Is your kid falling behind already?
Even though class has just begun, your child could already be falling behind the pack.
He can’t handle his homework
According to Julia Simens, M.A., author, teacher and school counselor, homework is a big indication that your child didn’t grasp the concepts taught in class. If he is constantly asking for your help with his homework, consider this a red flag. Simens says, "Don't [take] the easy way out and help your child with the homework; make sure they know what it is and can strongly attach the problems."
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Does your kindergartener have difficulty remembering early learning concepts like letter names or sounds, names of colors or numbers, rhyming, writing his own name or sounding out or blending three letter words such as cat or sip? Does your first grader have difficulty reading his "I Can Read" level books? If so, there may be a problem, says Jill Lauren, MA, learning specialist and author of That's Like Me! and Succeeding with LD.
He doesn’t like school
Jennifer Little, Ph.D., of Parents Teach Kids, says, "Generally speaking, children who are falling behind in school don't like ?school. They will make comments about being dumb or stupid, how others are? smarter, etc."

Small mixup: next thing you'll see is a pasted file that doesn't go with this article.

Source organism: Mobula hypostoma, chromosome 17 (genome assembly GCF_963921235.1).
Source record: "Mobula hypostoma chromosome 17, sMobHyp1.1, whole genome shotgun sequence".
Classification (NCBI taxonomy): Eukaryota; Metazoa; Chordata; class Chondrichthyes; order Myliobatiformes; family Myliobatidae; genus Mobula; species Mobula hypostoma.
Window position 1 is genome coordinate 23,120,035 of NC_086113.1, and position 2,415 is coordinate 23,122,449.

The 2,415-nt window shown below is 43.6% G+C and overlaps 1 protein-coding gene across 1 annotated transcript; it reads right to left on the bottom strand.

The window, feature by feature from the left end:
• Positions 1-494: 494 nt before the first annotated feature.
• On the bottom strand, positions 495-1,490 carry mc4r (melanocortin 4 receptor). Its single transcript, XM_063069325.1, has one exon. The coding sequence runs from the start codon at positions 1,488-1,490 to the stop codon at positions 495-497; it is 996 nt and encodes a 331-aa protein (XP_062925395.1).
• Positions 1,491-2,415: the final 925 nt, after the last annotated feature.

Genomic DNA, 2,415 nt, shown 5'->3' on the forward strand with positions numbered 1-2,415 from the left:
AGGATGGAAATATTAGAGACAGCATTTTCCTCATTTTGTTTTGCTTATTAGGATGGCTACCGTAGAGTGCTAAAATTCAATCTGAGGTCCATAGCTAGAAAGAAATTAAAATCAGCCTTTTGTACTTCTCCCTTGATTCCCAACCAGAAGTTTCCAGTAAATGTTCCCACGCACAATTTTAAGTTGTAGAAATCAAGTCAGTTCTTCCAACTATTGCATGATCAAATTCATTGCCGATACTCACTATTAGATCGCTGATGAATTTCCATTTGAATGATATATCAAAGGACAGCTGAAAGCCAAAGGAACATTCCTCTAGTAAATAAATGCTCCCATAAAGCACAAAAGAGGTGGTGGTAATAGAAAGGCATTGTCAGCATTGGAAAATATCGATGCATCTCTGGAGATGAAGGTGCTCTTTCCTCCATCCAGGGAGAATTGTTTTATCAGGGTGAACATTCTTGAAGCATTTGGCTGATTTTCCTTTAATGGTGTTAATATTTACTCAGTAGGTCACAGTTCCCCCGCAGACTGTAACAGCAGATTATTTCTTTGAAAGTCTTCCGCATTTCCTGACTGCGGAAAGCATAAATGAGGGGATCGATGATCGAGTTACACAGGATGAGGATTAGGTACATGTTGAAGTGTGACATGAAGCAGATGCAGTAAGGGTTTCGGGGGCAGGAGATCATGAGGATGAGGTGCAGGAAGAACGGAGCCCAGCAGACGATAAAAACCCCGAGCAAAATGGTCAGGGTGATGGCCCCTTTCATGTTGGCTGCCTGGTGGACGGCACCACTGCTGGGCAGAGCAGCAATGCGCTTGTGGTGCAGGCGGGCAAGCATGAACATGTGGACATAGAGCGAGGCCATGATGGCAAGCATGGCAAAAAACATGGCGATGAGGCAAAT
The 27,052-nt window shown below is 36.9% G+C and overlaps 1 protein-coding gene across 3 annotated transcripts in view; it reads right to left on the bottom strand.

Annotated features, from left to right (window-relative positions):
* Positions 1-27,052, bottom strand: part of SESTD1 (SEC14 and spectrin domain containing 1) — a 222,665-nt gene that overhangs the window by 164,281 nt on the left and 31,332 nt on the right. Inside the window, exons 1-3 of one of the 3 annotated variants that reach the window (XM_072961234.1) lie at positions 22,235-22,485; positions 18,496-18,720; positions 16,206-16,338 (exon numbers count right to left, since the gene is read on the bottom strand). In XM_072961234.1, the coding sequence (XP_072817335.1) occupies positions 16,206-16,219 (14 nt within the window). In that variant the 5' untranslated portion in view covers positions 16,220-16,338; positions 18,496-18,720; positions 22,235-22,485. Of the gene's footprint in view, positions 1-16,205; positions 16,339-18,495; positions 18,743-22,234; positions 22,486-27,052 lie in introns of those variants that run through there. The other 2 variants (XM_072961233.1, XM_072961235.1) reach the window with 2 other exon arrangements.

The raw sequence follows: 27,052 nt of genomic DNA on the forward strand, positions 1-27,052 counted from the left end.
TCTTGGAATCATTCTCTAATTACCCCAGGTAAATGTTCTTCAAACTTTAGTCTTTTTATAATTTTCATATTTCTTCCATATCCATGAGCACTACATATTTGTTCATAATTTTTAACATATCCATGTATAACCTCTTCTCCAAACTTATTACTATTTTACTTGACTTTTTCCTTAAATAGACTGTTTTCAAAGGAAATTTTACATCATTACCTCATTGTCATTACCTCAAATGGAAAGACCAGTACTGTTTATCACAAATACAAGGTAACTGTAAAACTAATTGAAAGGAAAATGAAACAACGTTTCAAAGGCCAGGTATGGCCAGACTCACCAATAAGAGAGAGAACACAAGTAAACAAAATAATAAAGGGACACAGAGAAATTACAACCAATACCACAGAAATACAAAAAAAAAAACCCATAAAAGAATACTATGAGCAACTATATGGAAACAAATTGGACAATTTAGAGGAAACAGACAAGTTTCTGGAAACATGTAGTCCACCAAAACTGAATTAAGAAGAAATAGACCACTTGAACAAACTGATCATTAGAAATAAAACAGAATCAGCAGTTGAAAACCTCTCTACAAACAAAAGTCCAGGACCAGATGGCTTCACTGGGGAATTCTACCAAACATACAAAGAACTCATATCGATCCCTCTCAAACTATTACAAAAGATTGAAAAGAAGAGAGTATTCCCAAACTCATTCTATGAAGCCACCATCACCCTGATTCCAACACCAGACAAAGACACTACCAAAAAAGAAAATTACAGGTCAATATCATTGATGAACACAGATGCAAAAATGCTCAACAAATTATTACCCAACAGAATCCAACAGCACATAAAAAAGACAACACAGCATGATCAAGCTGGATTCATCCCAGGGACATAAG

However, she also gives a few specific behaviors of what to watch for:
- Preschoolers/kindergarteners may be fearful, cry or begin to bully others.
- Elementary schoolers may become withdrawn, disrupt the classroom or avoid doing homework.
- Middle schoolers and junior high students may display the aforementioned signs. Since they are also experiencing hormonal changes, you may notice mood swings, continued poor performance in school, defiance toward adults and even sexual activity or substance abuse.
- High school students may withdraw even more from others or display acting? out or self-destructive behaviors. They may engage in delinquent behavior,? violence, frequent and heavy substance abuse and frequent sexual activity ?with many partners that may result in unwanted pregnancy. Dropping out of ?school is common as early as ninth grade.
If you notice any of the aforementioned warning signs, don’t wait. Talk to your child’s teacher, work with him on homework, re-enforce concepts taught in school and consider a tutor to help your child build confidence about learning.